As I read about the flans in the book, I was intrigued by the idea of placing a layer of muscovado sugar in the base of ramekins rather than making caramelized sugar for the sauce. The dark, brown sugar mixed with a little salt, melts easily and becomes a flavorful caramel sauce once the flans have been chilled. The molasses flavor of muscovado sugar sounded perfect for the Coconut Flans. A simple custard was made with coconut milk that had been warmed before being whisked into eggs, sugar, vanilla, rum, and salt. Of course, the recipe suggests using vanilla or rum, and of course I used both. Why choose? The flans were baked in a water bath until the custard was only slightly wobbly in the center. Mine took five minutes longer than the suggested baking time to set. So, pick up a ramekin with an oven mitt and wiggle it a bit to see how the custard is setting as it bakes, and remove from the oven when the wobble seems just right. After baking, the custards have to be chilled, and it's the chilling that makes the muscovado sugar dissolve. So, they need a minimum of four hours in the refrigerator. Then, the flans can be turned out onto dessert plates and topped with lime zest and cinnamon grated from a stick. 

These flans were cool and creamy with lovely tropical flavor. With all of the great ideas in this book, dinner party-worthy desserts for any season can be whipped up at a moment's notice. For that matter, there's no reason to wait for a dinner party. These recipes make it easy enough to have dessert every day of the week. 

Coconut Flans with Muscovado Sugar Sauce 
Excerpted from Sinfully Easy Delicious Desserts by Alice Medrich (Artisan Books). Copyright © 2012.

Serves 8 

Dark muscovado sugar is a deep mahogany color and very flavorful. It easily takes the place of the traditional caramelized sugar in these flans; all you have to do is press it into the bottom of each cup, then ladle the flan mixture on top of it. The sugar dissolves into a sauce when the flans are chilled. These are extra good with a little grated lime zest and cinnamon stick added just before serving. For old-school flans with caramelized sugar, see the variation. 

For the sugar sauce 
2/3 cup (4.625 ounces) firmly packed dark muscovado sugar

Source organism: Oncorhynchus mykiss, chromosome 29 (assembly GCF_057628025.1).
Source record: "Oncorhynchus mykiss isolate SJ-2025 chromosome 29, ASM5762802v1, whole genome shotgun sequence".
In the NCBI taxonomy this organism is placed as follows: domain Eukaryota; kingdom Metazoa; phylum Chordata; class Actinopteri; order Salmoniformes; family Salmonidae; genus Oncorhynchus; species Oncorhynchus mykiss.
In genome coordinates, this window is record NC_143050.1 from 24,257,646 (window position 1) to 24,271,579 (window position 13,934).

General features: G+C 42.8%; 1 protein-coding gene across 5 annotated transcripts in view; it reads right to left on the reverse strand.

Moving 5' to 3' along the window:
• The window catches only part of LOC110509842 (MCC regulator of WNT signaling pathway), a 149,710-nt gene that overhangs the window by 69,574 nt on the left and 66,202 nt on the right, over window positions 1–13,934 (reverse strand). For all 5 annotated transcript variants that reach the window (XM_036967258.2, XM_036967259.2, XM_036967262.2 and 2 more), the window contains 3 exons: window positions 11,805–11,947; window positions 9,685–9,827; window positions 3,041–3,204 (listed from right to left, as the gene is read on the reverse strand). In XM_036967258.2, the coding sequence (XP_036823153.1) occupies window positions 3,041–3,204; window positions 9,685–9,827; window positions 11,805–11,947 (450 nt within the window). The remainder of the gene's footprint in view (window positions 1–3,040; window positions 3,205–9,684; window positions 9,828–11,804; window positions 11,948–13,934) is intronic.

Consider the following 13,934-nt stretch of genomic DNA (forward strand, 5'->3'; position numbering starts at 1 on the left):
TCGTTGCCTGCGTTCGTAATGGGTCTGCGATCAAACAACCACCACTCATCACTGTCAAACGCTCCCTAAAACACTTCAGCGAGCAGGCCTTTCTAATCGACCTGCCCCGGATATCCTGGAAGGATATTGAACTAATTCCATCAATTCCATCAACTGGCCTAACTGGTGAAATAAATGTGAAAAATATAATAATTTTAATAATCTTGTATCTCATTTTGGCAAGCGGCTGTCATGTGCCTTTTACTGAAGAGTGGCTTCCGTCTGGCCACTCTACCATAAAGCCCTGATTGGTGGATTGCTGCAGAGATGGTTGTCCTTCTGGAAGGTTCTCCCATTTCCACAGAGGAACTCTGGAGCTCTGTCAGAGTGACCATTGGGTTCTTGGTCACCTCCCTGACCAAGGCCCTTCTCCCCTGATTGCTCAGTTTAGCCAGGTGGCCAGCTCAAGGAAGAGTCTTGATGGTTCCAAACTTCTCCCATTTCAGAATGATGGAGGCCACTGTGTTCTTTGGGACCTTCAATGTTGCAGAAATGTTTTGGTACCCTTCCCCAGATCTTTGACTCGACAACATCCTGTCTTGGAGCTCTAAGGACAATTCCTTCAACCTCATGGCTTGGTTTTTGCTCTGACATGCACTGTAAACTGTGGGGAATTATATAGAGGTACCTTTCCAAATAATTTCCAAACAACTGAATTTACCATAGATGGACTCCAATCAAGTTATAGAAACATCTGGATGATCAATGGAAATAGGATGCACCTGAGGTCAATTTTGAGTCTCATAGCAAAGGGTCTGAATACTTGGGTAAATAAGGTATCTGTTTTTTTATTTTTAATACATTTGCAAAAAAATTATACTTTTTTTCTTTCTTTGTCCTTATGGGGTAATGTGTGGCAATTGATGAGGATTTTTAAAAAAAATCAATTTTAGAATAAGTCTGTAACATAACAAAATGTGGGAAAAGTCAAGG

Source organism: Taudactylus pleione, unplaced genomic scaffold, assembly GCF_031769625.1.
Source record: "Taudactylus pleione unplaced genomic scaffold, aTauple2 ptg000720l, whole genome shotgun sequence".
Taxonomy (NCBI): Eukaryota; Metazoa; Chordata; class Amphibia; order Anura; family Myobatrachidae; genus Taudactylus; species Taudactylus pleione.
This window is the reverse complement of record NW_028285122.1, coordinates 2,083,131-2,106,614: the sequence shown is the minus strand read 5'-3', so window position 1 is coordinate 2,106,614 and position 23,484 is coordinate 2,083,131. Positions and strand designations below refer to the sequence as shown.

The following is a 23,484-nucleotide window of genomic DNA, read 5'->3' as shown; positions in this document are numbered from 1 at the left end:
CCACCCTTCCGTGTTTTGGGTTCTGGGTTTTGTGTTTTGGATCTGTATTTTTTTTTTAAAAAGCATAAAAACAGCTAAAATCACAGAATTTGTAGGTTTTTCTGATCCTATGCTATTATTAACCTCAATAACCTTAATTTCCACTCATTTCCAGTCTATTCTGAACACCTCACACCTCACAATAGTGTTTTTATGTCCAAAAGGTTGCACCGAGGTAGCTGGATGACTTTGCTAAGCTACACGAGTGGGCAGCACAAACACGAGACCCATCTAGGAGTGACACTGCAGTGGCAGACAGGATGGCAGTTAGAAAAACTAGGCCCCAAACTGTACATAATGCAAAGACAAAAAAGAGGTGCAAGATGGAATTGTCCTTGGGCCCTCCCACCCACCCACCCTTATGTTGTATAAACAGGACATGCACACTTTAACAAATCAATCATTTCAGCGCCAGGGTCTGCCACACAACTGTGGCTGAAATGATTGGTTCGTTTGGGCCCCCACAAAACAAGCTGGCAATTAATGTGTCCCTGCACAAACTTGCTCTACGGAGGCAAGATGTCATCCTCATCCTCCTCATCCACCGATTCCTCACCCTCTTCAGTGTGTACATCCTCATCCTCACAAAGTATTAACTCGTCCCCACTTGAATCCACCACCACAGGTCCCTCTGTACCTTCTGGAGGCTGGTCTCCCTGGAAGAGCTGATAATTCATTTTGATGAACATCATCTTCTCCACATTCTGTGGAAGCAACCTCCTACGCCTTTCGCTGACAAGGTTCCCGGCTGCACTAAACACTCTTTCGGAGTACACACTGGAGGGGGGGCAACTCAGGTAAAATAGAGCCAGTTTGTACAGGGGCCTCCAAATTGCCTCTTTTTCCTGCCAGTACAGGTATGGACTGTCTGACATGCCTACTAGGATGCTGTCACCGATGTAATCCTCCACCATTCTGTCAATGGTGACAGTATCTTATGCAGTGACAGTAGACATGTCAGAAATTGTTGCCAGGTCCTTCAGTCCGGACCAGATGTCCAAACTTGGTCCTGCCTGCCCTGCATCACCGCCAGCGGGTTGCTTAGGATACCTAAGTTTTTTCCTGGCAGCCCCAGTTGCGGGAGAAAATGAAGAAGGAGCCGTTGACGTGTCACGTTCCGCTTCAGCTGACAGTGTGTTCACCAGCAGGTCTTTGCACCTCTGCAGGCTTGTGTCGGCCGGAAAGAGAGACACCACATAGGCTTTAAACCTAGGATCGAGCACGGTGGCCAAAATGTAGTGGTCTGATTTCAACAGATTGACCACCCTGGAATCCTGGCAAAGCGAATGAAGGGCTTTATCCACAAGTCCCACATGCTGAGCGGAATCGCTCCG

1/4 teaspoon salt 

For the flans 
5 large eggs 
3/4 cup (5.25 ounces) sugar 
1/2 teaspoon pure vanilla extract or 1 tablespoon rum 
1/8 teaspoon salt 
3 cups unsweetened coconut milk (from two 14- to 15-ounce cans) 
A cinnamon stick (optional) 
A lime or two, preferably unsprayed or organic (optional) 

Eight 6-ounce custard cups or ramekins Baking pan large enough to hold the custard cups with space between them 
Fine-mesh strainer 
Microplane zester (optional) 

Position a rack in the lower third of the oven and preheat the oven to 350˚F. Put a kettle of water on to boil. 

To line the cups with sugar: combine the muscovado sugar thoroughly with the salt, pinching or mashing the sugar to eliminate lumps. Divide the mixture among the custard cups or ramekins and press lightly on the sugar with another small cup to even it out and compact it. Set the cups in the baking pan. 

To make the flans: whisk the eggs, sugar, vanilla or rum, and salt together in a large bowl, without creating a lot of froth or bubbles. 

Heat the coconut milk in a saucepan over medium heat until steaming. Gradually whisk the coconut milk into the eggs, again trying not to raise a froth. Pour the mixture through the strainer into another bowl to eliminate any bits of egg. 

Ladle the flan mixture very gently into the custard cups or ramekins, disturbing the sugar as little as possible. Some of the sugar may float up, but it will eventually settle back down in the bottom. Put the baking pan in the oven, pull out the rack, and carefully pour enough boiling water into the pan to come halfway up the sides of the custard cups. Bake for 20 to 25 minutes, until the custard is just a little wobbly in the center. 

Remove the pan from the oven and remove the cups with tongs. Cool on a rack for 15 minutes, then refrigerate, for at least 4 hours, or preferably for 12 to 24 hours. 

To serve, run a thin knife around the edges of each cup and invert the flan onto a rimmed plate or into a shallow bowl. Or, serve the flans in their cups—the sauce will be on the bottom. Either way, you can grate a little of the cinnamon stick and some lime zest over each flan before serving, if desired. 

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Thursday, June 14, 2012

Rye Crust Blackberry Tartlets

Every time I leave the house lately, I return with more berries. I can’t stop myself. The season is too short here. Strawberries make a brief appearance at farmers’ markets, and blackberries come and go almost as quickly. When I see them, I grab them. The last bag full of blackberries I brought home were destined for little, rustic tartlets, and I knew I’d find a good option for the crusts in Good to the Grain. There’s a Rustic Rye Dough that’s used for Apricot Boysenberry Tarts in the book, and that was just the kind of whole grain dough I had in mind. The dough is made like a rough puff pastry. It’s rolled into a rectangle, folded into thirds like a letter, turned and rolled and folded two more times before being chilled. The result was flaky crusts with the added flavor of whole grain rye flour that made nice containers for fresh blackberries mixed with berry jam.